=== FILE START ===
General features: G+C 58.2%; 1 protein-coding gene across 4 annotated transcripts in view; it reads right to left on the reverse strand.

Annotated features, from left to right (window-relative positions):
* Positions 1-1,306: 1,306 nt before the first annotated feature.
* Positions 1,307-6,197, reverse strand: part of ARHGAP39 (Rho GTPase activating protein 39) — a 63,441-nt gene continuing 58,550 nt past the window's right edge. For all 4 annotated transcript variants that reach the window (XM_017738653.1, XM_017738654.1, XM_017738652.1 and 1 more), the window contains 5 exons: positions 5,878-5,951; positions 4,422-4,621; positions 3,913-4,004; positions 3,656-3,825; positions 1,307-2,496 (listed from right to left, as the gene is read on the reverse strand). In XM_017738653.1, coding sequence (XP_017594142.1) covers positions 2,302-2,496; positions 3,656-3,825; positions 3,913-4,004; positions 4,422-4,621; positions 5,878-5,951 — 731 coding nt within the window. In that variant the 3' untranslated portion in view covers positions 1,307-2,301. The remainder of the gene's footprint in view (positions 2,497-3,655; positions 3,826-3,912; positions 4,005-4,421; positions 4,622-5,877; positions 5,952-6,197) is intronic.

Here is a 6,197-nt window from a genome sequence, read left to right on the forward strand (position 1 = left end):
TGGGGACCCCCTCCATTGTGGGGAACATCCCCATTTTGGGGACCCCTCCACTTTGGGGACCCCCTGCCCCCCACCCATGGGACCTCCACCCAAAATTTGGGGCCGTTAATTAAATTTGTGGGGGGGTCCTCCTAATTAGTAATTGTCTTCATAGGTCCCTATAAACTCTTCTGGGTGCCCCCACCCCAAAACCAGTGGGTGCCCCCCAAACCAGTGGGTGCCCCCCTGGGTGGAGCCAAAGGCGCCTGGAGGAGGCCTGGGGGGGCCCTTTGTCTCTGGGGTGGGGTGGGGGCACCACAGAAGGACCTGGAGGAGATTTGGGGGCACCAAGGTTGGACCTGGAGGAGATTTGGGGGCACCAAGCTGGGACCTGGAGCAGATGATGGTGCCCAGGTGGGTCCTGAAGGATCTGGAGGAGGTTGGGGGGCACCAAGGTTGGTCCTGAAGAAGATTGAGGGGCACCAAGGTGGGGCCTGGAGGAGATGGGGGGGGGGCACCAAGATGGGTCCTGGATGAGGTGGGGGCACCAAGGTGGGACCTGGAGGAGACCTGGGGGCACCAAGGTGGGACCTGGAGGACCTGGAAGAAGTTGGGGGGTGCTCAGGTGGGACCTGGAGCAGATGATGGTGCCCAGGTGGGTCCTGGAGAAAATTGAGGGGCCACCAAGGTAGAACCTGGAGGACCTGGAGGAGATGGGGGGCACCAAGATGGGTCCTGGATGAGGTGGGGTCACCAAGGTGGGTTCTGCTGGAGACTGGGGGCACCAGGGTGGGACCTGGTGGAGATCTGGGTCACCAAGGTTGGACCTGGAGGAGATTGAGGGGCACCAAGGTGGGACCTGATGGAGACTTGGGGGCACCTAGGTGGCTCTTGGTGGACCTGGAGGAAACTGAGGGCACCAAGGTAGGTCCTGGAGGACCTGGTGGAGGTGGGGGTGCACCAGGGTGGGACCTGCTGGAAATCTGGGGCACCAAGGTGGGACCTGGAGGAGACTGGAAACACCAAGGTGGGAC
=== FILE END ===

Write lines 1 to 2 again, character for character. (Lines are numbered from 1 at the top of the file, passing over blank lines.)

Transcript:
General features: G+C 58.2%; 1 protein-coding gene across 4 annotated transcripts in view; it reads right to left on the reverse strand.

Annotated features, from left to right (window-relative positions):